For the kiddles? It had to be hot dogs and meatballs. I couldn’t bring myself to buy the frozen pig ‘n blankets that they adore , mainly because they would take up valuable oven space. Instead, I picked up a couple packets of mini dogs dumped them in a crock pot and mixed together a tangy sauce made from honey, mustard, and Worcestershire sauce and let it simmer. It had a good taste, and the pot was cleaned out by the end of the evening, but the texture of the sauce needs more work. The honey separated from the mustard and it wasn’t pretty. Maybe next time I’ll substitute brown sugar for the honey? The meatballs went down pretty well too. I made a thick barbecue sauce that I submerged the browned meatballs in. They were just the thing, saucily sandwiched in a dinner roll, as I ran around making sure that everything was on track, and that the kids weren’t watching Showtime .
And then there was dessert…If there’s something to be culinarily thankful for, it has to be dessert, right? There was the expected pumpkin pie, and a bar version of my mother-in-law’s pecan pie. Both are pleasing, none-too-thrilling, reliable standards. For a fine ending, I wanted to flood my guests palates with lush sweetness and then knock ’em out with a spirited punch of flavor. Enter Chocolate Bourbon Bundt with a caramel glaze- wham, bam, thank you ma’am! But the path to dessert nirvana is not so simple. I had to overcome the butter issue, as well as the cream for the caramel conundrum. I’m skeptical about dairy-free baking, and usually err on the side of “forget it” if a recipe requires large amounts of butter or cream, rather than convert it with margarine and ersatz milk. God invented dairy for a reason- i.e. to make heavenly sweets with, but this Thanksgiving the two ingredients I am most thankful for are coconut oil spread and coconut milk. The cake was soft and tender with a lovely crumb, that was not compromised at all by the coconut oil spread, and flavor-wise gave the cake just the right hint of coconuttiness, which played nicely with the chocolate and bourbon. I used coconut milk for the cake’s caramel glaze, full disclosure: it was a bit thin and runny but the flavor was on target, and it soaked the cake with another layer of sweet and smoky flavor.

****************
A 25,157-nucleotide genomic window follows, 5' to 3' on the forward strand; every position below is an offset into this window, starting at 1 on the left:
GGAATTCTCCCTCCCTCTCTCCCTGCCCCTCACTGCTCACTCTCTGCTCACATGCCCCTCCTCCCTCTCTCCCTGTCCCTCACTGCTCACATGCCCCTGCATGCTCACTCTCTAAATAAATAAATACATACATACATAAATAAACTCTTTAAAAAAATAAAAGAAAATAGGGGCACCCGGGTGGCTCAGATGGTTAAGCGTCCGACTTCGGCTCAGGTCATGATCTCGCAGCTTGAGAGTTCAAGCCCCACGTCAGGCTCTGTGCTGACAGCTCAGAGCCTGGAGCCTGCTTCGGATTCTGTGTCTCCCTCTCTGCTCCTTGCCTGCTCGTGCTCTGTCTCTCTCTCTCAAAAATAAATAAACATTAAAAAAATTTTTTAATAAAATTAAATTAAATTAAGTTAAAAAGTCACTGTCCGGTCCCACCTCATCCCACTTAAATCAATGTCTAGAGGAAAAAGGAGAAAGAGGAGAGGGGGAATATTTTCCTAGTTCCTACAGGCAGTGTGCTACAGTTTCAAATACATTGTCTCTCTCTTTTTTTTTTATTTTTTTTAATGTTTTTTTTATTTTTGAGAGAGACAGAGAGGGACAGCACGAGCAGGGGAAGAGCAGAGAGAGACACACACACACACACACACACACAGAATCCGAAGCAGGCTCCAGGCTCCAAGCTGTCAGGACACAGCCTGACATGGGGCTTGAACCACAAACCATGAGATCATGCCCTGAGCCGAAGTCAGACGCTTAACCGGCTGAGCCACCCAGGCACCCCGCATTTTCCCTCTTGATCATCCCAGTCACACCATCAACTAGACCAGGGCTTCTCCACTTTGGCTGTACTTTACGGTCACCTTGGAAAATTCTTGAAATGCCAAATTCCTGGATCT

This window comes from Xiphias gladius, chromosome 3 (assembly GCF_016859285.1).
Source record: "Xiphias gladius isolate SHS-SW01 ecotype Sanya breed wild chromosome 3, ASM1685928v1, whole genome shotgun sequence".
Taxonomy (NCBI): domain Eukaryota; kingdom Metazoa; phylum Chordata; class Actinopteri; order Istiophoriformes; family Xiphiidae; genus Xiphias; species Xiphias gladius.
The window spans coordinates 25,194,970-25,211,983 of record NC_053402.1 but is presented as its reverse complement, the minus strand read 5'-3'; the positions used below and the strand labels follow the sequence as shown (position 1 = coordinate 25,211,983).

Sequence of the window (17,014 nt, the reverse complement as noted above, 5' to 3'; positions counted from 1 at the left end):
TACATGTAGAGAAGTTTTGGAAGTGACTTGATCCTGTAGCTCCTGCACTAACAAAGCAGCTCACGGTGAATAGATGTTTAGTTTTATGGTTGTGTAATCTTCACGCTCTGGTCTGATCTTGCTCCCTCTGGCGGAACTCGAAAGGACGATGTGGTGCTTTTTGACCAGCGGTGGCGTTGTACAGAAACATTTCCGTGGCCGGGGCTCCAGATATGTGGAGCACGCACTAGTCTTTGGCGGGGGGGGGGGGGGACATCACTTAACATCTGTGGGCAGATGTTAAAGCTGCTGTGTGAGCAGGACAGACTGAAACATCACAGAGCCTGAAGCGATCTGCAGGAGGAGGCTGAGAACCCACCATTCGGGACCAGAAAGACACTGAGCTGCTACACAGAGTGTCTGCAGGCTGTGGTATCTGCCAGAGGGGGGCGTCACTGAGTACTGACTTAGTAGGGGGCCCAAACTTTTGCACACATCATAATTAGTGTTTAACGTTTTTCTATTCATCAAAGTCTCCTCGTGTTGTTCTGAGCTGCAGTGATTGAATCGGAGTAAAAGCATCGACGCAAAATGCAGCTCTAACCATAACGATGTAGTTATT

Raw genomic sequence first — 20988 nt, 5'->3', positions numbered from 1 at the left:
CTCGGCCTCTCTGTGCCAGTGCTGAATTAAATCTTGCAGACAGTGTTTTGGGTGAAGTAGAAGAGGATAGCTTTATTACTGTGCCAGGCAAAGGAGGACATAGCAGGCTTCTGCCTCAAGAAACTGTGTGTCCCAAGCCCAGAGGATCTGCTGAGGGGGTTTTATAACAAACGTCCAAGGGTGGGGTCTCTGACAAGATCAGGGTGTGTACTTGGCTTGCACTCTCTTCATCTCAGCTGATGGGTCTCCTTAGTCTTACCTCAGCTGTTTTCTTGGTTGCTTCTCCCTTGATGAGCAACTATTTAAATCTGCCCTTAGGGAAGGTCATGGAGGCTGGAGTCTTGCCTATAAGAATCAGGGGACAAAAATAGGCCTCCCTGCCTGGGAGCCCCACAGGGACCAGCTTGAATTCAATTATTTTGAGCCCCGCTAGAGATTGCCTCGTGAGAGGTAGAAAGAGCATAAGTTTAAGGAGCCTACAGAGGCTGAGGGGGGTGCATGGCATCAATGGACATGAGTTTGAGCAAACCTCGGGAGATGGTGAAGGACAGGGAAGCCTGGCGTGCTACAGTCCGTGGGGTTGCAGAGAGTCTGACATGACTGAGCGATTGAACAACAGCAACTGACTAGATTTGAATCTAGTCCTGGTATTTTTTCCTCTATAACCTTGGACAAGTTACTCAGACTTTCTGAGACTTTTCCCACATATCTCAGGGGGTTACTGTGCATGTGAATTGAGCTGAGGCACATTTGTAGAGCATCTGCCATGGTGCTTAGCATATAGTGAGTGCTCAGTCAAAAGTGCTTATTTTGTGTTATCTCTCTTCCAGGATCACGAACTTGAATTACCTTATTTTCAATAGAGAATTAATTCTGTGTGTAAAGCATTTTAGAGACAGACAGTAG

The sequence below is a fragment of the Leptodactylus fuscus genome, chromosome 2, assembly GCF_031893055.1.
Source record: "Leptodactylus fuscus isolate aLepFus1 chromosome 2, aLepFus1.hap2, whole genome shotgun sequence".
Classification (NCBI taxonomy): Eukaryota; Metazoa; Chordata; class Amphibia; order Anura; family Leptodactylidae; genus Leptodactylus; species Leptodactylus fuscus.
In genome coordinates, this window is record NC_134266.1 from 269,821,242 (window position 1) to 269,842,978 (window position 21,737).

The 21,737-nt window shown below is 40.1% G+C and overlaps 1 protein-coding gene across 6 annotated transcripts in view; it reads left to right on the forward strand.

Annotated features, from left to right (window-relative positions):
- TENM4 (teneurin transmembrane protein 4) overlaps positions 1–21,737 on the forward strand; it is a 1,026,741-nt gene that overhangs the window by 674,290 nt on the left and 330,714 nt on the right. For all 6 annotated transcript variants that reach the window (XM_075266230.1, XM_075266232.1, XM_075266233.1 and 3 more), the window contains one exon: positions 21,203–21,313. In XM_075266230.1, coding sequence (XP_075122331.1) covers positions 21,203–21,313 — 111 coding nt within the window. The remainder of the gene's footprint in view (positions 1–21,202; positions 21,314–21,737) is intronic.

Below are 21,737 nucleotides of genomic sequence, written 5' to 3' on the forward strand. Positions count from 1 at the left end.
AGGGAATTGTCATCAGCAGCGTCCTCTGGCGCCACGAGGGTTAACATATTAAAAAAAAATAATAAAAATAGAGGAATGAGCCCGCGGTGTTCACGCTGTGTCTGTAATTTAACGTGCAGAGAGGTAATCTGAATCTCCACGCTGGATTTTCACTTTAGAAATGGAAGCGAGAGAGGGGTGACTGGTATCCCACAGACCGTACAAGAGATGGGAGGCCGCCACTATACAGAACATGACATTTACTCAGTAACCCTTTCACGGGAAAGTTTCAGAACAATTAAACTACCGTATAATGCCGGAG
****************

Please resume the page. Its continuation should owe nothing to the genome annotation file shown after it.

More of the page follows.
This summer my sweet tooth developed a sweet tooth after our trip to the South. Down there there is no such thing as “too sweet” as a sip of sweet tea will prove . The desserts and candy I sampled in the South gave my Grandmother’s honey-rosewater soaked baklava a sweet run for its money, which got me thinking…Baklava featuring the classic American flavors of maple syrup, cinnamon and pecans cut through with some bourbon for a nice bite. I’m not brazen enough to make this root-canal-on-a-dessert-dish any old day, but for Thanksgiving it just felt right. It’s a great counterpoint to a shot of espresso or a cup of black coffee. It was sweet but not cloying. Which describes our Thanksgiving pretty well too.